We do better to simply enter the sequence of psalms as they are given to us in the Psalms, go from one to the next, one day to the next, one week to the next, taking what comes, learning to enter into what comes, whatever, practicing a sense of the presence of God, deepening that awareness into colloquy* with God. (p. 108)

*  colloquy: dialogue, conversation, heart-to-heart

So I answered

Psalm 40:1-8, The Message (translated by Eugene Peterson)

I waited and waited and waited for God.
    At last he looked; finally he listened.
He lifted me out of the ditch,
    pulled me from deep mud.
He stood me up on a solid rock
    to make sure I wouldn’t slip.
He taught me how to sing the latest God-song,
    a praise-song to our God.
More and more people are seeing this:
    they enter the mystery,
    abandoning themselves to God.

Blessed are you who give yourselves over to God,
    turn your backs on the world’s “sure thing,”
    ignore what the world worships;
The world’s a huge stockpile
    of God-wonders and God-thoughts.
Nothing and no one
    compares to you!
I start talking about you, telling what I know,
    and quickly run out of words.
Neither numbers nor words
    account for you.

Doing something for you, bringing something to you—
    that’s not what you’re after.
Being religious, acting pious—
    that’s not what you’re asking for.
You’ve opened my ears
    so I can listen.

So I answered, “I’m coming.
    I read in your letter what you wrote about me,
And I’m coming to the party
    you’re throwing for me.”
That’s when God’s Word entered my life,
    became part of my very being.

From the blog
In the school of prayer with Anselm
In the school of prayer with Michael Mayne
In the school of prayer with Ignatius of Loyola

Answer the call

A prayer

inspired by Genesis 12:1-7

Lord, help us answer your call as readily as our father Abram, that we might extend your blessing throughout our community. Remind us that the places where we find you become altars in our world.  Amen.

from Common Prayer: A Liturgy for Ordinary Radicals by Shane Claiborne, Jonathan Wilson-Hartgrove and Enuma Okoro, p. 91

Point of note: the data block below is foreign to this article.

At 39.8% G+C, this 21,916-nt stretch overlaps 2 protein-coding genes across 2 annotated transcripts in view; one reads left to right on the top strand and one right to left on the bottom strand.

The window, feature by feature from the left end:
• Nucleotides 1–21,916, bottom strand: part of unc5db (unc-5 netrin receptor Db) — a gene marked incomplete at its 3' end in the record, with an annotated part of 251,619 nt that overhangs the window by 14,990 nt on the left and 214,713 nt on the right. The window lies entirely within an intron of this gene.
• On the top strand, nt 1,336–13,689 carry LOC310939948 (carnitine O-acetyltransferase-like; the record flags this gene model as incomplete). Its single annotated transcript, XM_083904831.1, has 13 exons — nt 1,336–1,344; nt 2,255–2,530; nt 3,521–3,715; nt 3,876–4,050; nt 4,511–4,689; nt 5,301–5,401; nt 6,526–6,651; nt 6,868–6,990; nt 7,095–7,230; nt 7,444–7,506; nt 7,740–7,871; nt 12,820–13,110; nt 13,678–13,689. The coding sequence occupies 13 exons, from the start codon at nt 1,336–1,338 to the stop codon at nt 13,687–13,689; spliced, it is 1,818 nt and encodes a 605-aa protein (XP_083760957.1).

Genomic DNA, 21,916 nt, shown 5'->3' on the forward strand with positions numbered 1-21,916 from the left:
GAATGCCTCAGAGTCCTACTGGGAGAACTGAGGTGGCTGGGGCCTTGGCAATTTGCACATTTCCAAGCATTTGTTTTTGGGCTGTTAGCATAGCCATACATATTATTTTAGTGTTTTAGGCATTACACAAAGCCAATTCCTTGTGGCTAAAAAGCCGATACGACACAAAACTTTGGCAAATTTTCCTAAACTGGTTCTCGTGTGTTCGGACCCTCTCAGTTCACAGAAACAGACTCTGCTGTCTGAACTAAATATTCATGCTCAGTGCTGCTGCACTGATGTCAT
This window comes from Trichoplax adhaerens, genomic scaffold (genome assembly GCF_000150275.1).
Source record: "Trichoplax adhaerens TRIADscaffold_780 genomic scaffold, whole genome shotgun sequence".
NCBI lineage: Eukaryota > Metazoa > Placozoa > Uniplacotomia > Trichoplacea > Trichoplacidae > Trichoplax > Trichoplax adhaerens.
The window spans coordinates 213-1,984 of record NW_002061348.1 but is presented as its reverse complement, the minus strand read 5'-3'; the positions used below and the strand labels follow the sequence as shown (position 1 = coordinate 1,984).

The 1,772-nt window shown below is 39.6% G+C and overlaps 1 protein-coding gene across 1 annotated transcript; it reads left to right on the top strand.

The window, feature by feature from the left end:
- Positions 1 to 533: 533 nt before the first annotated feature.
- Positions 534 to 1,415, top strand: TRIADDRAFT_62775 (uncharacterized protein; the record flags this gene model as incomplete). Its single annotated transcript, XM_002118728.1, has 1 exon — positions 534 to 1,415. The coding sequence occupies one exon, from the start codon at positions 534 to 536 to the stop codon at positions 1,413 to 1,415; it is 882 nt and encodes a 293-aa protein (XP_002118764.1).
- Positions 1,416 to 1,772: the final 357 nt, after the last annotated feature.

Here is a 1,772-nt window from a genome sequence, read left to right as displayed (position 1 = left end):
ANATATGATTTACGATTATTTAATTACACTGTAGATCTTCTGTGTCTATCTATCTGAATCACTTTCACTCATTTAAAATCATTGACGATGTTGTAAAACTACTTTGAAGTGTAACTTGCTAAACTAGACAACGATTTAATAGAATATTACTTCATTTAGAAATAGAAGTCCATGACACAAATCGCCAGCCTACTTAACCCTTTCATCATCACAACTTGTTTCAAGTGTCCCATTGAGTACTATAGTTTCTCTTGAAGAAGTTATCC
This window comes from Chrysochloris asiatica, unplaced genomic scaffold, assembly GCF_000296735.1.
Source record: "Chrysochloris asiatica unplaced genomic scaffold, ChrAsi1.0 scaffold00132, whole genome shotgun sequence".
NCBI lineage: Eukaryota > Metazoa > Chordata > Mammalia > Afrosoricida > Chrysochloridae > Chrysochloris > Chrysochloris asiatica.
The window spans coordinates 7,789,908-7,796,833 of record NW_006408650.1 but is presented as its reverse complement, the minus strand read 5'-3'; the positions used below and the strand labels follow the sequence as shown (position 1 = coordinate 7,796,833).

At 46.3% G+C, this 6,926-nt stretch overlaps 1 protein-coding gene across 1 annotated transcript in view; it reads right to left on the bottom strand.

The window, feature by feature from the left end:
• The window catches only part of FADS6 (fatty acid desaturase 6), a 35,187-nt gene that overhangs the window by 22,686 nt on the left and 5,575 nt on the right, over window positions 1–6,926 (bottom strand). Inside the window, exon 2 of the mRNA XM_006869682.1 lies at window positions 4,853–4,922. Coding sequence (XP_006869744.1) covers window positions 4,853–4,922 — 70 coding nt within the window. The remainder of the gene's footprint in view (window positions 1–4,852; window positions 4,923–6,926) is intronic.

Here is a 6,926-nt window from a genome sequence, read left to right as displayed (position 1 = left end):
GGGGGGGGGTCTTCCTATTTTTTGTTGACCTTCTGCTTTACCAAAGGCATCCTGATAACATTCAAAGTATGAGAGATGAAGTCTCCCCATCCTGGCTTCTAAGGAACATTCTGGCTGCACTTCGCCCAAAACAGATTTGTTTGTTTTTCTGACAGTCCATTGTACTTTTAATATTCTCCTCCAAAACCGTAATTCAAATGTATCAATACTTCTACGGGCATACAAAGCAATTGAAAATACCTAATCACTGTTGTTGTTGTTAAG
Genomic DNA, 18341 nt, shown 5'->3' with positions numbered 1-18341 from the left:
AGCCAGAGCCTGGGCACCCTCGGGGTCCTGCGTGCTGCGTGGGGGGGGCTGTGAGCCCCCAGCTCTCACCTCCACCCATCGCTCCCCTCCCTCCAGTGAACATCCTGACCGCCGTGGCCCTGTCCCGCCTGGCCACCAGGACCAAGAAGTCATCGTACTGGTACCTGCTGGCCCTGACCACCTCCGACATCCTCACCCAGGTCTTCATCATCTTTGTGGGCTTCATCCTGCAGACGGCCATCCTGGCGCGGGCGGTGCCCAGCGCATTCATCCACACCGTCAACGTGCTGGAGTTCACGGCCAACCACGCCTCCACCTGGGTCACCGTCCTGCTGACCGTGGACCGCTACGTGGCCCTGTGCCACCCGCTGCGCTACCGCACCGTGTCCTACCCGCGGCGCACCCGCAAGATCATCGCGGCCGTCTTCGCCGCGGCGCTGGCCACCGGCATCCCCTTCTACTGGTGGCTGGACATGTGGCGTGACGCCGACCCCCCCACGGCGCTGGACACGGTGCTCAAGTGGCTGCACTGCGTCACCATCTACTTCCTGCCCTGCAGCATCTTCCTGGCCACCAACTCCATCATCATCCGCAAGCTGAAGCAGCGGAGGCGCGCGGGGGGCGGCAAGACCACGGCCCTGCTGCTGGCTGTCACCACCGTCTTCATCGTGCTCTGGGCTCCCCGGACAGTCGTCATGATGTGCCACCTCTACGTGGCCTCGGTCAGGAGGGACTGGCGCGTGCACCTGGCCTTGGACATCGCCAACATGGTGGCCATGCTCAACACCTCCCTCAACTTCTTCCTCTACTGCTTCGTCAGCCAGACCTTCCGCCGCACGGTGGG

From the blog
Continually ever-present
Walking the labyrinth
Sabbath rest

Open ending


This final post for 2023 has an intriguing title, something to chew on, and features a prayer of reflection by Tim Watson for the end of a day … or year …


Reflection at the end of a day

In the silence
we hold before God the day now passing into history
and we give thanks


Lord, for this day
we give you thanks.
Lord, for the moments when we encountered grace and beauty
we give you thanks.
Lord, for conversations that have made an impact on our lives
we give you thanks.
Lord, for the times when we have seen you at work
we give you thanks.
In the silence we hold before God the hurts of the past day


Lord, we remember the times
when we have not shown love
through our thoughts, words and actions.
We seek forgiveness.
Lord, we remember the times
when we have been hurt by the words and actions of others.
Help us to forgive.
Lord, we remember the times
when we have been distracted from seeking after you.
Lord, make yourself known to us,
help us to see you
in the midst of the noise and clamour of this world

In the silence we hold before God tomorrow
and the opportunities it bears


Lord, we pray that your Holy Spirit would guide us
into the ways of righteousness
that you would give us strength for the journey.
Lord, you know the shape of our lives at this time,
you know the delights we enjoy and the pressures we endure.
Guide us and give us wisdom to know your will,
strengthen our resolve to discern your call.

Lord, make yourself known to us in the daily pattern of our lives.
Help us to see the fruit borne out of small actions.
Lord, help us to live faithfully amidst uncertainty.
Fortify us to be followers in your Way.
Lord, help us to not live as autonomous units,
but as fellow travellers on a journey.
Lord, build up the community of which we are part,
and shape it around the cross of your Son Jesus Christ.
Lord, as we sleep tonight,
may we rest in the knowledge of your relentless love.
When we wake tomorrow,
may we be prepared for all that lies ahead.


~ written by Tim Watson, posted on Lighting Beacons Liturgy.

From the blog
Pause for breath …
3 Prayers for endings and beginnings
People of the way

Open gates

David Adam writes,
“Every now and again ‘our eyes are opened’ and we see beyond the narrowness of our day-to-day vision. This was expressed by Jacob when he awoke out of sleep, a sleep he felt he had been in all his life up to that point: ‘Jacob awoke out of sleep and said, “How aweful is this place! This is none other than the house of God, and this is the gate of heaven!”‘ (Genesis 28:16-17). Jacob had not been looking for his experience, it had suddenly opened before him. I believe that such experiences are offered to all of us at one time or another in our lives. But we in our turn have to be open enough to receive them. … If we face the unfamiliar it may open all sorts of gates for us.”
from The Open Gate: Celtic Prayers for Growing Spiritually
by David Adam, p.2


O Lord,
    Open our eyes to your Presence
    Open our minds to your grace
    Open our lips to your praises
    Open our hearts to your love
    Open our lives to your healing
    And be found among us.

by David Adam,
from The Book of a Thousand Prayers by Angela Ashwin, #15

From the blog
Turn to the light
Holy moment beneath the stars
Slow learners and bright ideas